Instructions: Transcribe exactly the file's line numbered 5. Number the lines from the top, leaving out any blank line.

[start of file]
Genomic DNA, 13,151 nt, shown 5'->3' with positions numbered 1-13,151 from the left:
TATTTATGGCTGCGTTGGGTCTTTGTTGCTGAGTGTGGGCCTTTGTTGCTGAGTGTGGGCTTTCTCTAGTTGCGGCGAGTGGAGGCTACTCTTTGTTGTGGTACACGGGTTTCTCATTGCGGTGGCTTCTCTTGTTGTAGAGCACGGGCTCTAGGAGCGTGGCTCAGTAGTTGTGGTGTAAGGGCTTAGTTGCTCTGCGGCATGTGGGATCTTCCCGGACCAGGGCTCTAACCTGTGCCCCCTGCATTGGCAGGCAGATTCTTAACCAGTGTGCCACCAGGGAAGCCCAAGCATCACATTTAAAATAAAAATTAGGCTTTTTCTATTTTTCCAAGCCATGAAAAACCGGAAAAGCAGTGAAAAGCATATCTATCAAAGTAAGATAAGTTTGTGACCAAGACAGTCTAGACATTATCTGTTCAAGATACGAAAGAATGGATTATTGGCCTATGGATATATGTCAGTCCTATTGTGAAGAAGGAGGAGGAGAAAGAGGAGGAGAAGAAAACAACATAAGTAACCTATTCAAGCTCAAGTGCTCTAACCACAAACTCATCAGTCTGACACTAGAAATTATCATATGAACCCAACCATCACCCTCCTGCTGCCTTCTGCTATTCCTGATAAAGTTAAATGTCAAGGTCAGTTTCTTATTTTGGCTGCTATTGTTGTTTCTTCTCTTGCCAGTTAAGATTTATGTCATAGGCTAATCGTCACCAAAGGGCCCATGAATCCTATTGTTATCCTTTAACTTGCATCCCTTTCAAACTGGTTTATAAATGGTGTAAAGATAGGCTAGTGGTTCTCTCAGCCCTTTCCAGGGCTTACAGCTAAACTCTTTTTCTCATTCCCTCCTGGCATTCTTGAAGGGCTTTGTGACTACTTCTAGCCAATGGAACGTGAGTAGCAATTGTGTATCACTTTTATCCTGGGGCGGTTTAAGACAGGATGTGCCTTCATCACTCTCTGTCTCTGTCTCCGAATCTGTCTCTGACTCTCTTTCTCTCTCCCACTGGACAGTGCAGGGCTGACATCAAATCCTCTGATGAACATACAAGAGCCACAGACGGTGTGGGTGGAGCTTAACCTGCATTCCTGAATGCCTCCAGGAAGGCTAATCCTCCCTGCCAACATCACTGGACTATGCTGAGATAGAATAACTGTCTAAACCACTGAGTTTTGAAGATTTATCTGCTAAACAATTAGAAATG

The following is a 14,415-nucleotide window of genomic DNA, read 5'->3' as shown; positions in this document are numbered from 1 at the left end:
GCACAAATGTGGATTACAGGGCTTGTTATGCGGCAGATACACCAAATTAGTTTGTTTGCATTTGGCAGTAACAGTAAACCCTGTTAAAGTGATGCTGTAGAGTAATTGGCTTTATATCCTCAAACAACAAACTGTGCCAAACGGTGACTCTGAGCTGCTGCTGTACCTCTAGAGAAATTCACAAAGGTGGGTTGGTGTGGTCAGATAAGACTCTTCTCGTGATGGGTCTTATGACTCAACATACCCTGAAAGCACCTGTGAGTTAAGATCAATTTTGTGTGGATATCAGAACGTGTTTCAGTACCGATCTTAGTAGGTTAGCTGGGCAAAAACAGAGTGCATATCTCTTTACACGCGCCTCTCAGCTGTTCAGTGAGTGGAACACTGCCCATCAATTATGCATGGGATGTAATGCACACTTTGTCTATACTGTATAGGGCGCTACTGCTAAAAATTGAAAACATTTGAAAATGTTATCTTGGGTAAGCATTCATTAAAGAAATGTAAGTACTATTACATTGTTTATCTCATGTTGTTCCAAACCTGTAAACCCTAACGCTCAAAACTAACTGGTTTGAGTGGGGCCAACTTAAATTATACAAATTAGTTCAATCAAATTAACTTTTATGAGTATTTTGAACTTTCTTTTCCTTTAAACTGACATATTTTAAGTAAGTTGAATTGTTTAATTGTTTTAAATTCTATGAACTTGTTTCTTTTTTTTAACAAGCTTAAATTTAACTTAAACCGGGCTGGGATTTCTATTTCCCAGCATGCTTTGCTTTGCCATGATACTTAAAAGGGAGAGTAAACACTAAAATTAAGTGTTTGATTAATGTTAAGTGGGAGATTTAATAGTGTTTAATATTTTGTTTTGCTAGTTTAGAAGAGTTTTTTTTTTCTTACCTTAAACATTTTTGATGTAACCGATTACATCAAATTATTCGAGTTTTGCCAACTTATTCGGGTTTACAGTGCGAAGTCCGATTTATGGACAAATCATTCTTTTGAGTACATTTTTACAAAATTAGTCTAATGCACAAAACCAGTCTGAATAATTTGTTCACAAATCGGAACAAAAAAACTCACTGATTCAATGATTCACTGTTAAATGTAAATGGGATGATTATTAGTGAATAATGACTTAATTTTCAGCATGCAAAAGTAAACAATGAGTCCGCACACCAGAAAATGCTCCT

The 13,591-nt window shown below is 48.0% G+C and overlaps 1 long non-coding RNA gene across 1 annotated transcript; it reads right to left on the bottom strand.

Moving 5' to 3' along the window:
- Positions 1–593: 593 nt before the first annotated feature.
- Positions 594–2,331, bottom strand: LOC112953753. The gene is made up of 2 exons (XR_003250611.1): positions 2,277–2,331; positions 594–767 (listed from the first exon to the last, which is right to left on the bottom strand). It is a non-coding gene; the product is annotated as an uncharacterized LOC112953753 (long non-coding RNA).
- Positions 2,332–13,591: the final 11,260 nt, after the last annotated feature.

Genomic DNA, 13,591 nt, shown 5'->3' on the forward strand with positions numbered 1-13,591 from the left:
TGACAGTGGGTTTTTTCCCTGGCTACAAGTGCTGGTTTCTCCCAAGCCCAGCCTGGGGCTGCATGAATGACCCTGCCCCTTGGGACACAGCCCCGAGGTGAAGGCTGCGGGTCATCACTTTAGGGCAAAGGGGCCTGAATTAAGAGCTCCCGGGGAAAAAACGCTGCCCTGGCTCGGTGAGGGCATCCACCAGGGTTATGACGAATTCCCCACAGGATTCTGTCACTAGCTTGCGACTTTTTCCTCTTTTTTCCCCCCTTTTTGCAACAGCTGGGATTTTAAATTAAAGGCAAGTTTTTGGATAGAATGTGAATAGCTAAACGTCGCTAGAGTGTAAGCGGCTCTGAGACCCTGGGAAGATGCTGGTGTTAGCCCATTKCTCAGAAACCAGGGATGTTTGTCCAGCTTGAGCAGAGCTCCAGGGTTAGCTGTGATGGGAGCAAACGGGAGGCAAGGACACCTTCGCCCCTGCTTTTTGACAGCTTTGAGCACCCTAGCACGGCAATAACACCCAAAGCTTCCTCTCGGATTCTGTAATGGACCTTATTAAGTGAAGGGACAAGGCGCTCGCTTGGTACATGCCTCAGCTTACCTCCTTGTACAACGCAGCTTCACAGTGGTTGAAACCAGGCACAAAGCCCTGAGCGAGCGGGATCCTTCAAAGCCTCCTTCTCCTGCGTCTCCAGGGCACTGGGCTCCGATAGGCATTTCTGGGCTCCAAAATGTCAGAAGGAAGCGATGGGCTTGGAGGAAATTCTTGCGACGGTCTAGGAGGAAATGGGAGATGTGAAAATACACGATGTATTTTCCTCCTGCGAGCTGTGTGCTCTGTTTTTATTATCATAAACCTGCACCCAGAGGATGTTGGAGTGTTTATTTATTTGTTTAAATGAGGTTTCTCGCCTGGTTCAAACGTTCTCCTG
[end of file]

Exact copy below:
The 13,591-nt window shown below is 48.0% G+C and overlaps 1 long non-coding RNA gene across 1 annotated transcript; it reads right to left on the bottom strand.